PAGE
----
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Great Notion Opens Much-Anticipated Second Location in Northwest Portland
“We were in over our heads, we didn’t have any capital, and we didn’t know how to get capital,” explains James Dugan.
Like many new breweries around the country, Great Notion had its work cut out from the start. Not only did the three founders—Dugan, Andy Miller, and Paul Reiter—lack professional experience in the brewing industry and the restaurant business when they officially opened on January 1, 2016, they had chosen to launch their company in Portland, Ore., a city with a thriving beer scene and no shortage of savvy consumers. But by beginning with an existing brewpub, The Mash Tun, and slowly transitioning it into a new brand, the trio learned the ropes and soon built a loyal following. It didn’t take long for word to spread about beers like Juice Box Double IPA (renamed JB) and Double Stack, a breakfast Stout that medaled at the World Beer Cup and the Great American Beer Festival in 2018. Today, Great Notion expands into a larger, second location in an industrial part of northwest Portland.
“It’s been great not stressing out about running out of beer,” says Miller, referring to the fact that he’s brewing on a 30-barrel system instead of the 7-barrel brewhouse that they acquired with the purchase of The Mash Tun.
“I’m looking forward to having a little less anxiety,” admits Reiter, who handles business operations.
Built in 1944 and recently used as storage for the NBC television series Grimm, the building has been significantly renovated since Dugan, Miller, and Reiter began leasing the space in December 2016. And with 20,000 square feet to use, the facility at 2444 NW 28th Avenue offers plenty of growing room, even though the partners insist that they can’t see themselves brewing much more than 10,000 barrels annually. Last year the brewery sold approximately 2,400 barrels of beer; Reiter says it’s on track to be closer to 5,000 at the end of 2019. Production targets aside, Reiter isn’t shy about the fact that the long term plans for Great Notion don’t stop here. Without going into detail, he mentions the possibility of additional taprooms in Beaverton, Ore., and Seattle.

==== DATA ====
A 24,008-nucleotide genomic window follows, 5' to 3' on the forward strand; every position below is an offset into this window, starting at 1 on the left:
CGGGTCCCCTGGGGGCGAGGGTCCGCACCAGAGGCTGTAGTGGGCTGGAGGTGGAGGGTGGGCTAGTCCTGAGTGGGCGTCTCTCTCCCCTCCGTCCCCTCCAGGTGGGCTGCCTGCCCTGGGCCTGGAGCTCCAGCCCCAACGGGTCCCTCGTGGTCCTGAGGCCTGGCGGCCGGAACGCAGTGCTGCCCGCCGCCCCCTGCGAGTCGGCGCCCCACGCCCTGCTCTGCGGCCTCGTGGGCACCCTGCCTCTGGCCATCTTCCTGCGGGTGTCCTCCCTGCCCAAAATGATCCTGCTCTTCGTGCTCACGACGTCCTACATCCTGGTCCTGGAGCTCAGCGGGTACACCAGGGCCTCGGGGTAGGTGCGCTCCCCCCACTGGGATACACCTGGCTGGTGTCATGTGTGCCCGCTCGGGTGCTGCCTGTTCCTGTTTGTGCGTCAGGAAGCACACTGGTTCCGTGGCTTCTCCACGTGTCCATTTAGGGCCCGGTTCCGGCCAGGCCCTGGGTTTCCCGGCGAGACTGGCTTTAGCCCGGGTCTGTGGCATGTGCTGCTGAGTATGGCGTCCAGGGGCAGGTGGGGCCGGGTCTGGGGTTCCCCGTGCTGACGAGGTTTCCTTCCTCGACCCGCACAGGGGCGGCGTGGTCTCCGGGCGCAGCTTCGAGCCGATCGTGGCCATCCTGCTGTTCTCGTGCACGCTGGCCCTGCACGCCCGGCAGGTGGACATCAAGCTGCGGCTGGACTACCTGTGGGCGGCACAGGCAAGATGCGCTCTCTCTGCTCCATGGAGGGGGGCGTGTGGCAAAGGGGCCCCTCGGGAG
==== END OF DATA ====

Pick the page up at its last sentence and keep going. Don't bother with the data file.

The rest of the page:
“We’re all in our 40’s,” he says. “It’s kinda like go big or go home. Our business model is like Trillium, Other Half, Tree House, or Fieldwork,” Reiter adds. “A lot of people are driving down here every Saturday for beer releases.”
In the meantime, the Great Notion team, which has expanded to nearly 60 employees, will be working hard to ensure a smooth opening week. To help accomplish that goal, Ryan O’Connor, the former chef at the Alberta brewpub, has been promoted to VP of operations, and is joined by general manager Tom Hayden, along with chef and kitchen manager Javier Chin. One of the new challenges at the northwest location will be the addition of a to-go coffee shop. Open Monday through Saturday (good news for anybody showing up for those can releases), from 7 to 11 am, the cafe will serve drip coffee and espresso drinks with beans roasted nearby at Sterling Coffee, as well as burritos, and baked goods—like ham and cheese toaster pastries—from PieCake, a local food cart. The taproom and restaurant will open at 11am seven days a week.